This presentation by Alison Fay discusses play or pay mandates, state-based exchanges and eligibility for subsidized coverage. It also describes rules for determining hours, special rules for educational organizations, controlled group rules, penalty formulas, and more.
This presentation is for informational purposes only and does not constitute legal or tax advice. Transmission of the information in this presentation is not intended to create, and receipt does not constitute, an attorney-client relationship. Anyone viewing this presentation should not act upon this information without seeking professional counsel. The information contained herein is valid as of the date of the presentation, and should not be relied upon after that date.
Patient Protection & Affordable Care Act (PPACA)
• Exchanges in 2014
• Exchange Subsidies
• Pay Or Play
• Employer Strategies
EXCHANGES IN 2014
Marketplace for Low-Moderate Incomes
Covered California is California’s exchange
The Exchange offers premium subsidies and tax credits to assist eligible low- to moderate-income individuals purchase coverage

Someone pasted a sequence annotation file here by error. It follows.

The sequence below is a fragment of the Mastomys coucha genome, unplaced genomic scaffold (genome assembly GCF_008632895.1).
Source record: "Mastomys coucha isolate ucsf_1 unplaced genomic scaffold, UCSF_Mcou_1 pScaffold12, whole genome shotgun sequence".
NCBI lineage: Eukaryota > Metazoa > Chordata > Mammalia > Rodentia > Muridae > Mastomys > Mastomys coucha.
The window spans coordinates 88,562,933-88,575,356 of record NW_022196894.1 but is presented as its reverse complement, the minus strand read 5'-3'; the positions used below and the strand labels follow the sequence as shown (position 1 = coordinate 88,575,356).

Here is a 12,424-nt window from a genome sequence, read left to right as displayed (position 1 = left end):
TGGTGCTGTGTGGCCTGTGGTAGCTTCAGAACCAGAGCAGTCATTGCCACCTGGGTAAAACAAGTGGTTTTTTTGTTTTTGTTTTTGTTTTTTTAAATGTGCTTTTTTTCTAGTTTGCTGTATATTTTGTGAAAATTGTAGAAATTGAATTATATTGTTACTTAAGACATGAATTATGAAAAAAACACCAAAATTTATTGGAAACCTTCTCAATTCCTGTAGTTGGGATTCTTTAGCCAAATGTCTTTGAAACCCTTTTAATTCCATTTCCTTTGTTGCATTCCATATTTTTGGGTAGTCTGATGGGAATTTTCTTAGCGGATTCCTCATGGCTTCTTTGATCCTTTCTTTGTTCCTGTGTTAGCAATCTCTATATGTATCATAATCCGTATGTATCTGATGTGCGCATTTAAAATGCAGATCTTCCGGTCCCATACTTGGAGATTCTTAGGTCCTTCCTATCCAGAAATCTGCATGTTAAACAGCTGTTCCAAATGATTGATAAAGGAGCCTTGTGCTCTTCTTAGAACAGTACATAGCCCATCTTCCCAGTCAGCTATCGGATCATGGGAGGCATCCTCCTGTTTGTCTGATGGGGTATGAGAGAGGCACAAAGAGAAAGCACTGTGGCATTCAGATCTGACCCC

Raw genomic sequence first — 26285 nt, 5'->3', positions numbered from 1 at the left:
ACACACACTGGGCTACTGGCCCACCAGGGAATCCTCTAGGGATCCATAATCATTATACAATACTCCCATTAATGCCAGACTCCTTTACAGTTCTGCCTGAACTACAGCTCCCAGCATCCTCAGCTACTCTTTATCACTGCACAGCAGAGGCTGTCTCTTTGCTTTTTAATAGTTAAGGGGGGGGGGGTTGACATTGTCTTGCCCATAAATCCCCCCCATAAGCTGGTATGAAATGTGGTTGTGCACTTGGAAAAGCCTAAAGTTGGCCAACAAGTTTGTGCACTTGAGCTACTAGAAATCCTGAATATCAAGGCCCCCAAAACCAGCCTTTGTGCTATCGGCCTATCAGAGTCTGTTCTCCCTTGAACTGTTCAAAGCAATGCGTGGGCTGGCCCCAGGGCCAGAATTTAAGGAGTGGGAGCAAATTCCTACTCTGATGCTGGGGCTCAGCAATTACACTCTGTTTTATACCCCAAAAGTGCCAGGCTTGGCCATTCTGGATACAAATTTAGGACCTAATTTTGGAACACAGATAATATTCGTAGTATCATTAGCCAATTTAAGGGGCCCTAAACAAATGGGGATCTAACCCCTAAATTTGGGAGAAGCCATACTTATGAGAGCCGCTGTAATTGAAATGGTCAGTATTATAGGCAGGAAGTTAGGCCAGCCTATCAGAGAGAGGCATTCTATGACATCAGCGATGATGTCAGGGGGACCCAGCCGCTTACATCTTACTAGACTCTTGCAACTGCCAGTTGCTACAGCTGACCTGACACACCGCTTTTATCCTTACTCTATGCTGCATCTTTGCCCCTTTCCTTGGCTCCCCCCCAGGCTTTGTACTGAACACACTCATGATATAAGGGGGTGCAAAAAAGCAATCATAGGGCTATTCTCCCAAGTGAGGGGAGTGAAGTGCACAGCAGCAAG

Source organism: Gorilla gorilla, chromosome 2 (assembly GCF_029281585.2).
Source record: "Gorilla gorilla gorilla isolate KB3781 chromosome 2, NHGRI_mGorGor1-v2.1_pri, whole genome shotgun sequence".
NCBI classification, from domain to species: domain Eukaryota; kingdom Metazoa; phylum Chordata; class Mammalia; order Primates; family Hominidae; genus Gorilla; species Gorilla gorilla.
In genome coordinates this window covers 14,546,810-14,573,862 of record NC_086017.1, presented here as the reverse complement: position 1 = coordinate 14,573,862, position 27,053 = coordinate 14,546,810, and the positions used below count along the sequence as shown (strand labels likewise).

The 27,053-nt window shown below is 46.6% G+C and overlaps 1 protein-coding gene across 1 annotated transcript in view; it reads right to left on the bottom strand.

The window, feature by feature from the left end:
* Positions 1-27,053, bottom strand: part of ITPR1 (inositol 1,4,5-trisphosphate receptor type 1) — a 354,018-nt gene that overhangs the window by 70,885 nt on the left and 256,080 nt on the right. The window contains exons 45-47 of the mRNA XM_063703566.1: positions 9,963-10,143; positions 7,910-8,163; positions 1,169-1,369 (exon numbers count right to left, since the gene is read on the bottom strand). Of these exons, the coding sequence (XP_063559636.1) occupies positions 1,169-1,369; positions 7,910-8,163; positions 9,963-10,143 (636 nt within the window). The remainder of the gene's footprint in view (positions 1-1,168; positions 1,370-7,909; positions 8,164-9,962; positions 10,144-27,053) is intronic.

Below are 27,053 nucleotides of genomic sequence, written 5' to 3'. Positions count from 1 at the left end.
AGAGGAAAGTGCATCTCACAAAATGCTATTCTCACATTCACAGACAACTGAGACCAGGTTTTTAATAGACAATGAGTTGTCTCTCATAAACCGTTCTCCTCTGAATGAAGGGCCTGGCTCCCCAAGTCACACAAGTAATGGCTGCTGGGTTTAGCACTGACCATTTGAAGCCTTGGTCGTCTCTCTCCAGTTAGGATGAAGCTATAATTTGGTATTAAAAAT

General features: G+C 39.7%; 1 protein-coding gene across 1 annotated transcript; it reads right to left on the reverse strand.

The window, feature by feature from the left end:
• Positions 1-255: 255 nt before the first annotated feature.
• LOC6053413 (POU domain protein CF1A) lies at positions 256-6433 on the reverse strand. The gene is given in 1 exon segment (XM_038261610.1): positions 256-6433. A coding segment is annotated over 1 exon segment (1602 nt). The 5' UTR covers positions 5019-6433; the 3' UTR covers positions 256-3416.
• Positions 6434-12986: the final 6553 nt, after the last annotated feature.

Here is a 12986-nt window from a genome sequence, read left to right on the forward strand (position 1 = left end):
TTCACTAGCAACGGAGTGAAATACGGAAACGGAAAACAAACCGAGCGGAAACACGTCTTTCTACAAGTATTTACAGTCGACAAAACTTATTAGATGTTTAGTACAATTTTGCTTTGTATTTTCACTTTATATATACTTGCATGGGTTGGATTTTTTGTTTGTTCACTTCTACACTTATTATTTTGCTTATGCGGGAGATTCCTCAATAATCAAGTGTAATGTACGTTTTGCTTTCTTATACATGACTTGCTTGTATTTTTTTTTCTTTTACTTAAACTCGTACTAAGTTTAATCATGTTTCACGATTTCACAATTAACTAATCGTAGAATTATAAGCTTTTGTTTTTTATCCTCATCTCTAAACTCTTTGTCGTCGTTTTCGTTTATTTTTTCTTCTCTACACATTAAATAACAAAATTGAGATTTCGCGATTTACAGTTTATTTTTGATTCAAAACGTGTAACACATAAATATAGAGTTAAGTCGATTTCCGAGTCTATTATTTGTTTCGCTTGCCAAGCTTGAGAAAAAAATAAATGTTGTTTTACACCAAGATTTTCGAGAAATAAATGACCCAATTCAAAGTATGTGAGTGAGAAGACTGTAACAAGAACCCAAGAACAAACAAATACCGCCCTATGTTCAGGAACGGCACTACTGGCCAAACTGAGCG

The Exchange is only place to use these premium subsidies and tax credits for obtaining health insurance
The upper income limit for this assistance is four times the federal poverty level, or $44,680 for singles and $92,200 for family of four
Note: Employer Pay or Play penalty is triggered if a full-time employee enrolls in subsidized Exchange coverage
No Subsidies if...
An individual is ineligible for subsidies / credits if he is:
Offered coverage under an eligible employer-sponsored plan that is affordable and has minimum value
Actually enrolled in an eligible employer plan regardless of whether it is affordable or provides minimum value
Eligible for Medicare Part A, Medi-Cal, CHIP, TRICARE, etc.
PAY OR PLAY
Individual and Employer Penalties
Individual Pay or Play
Employer Pay or Play
All employers are potentially subject to the play or pay penalties including governmental and nonprofit entities
“Applicable Large Employer” has an average of 50 or more full-time employees (including full-time equivalents (FTEs)) on business days in the prior calendar year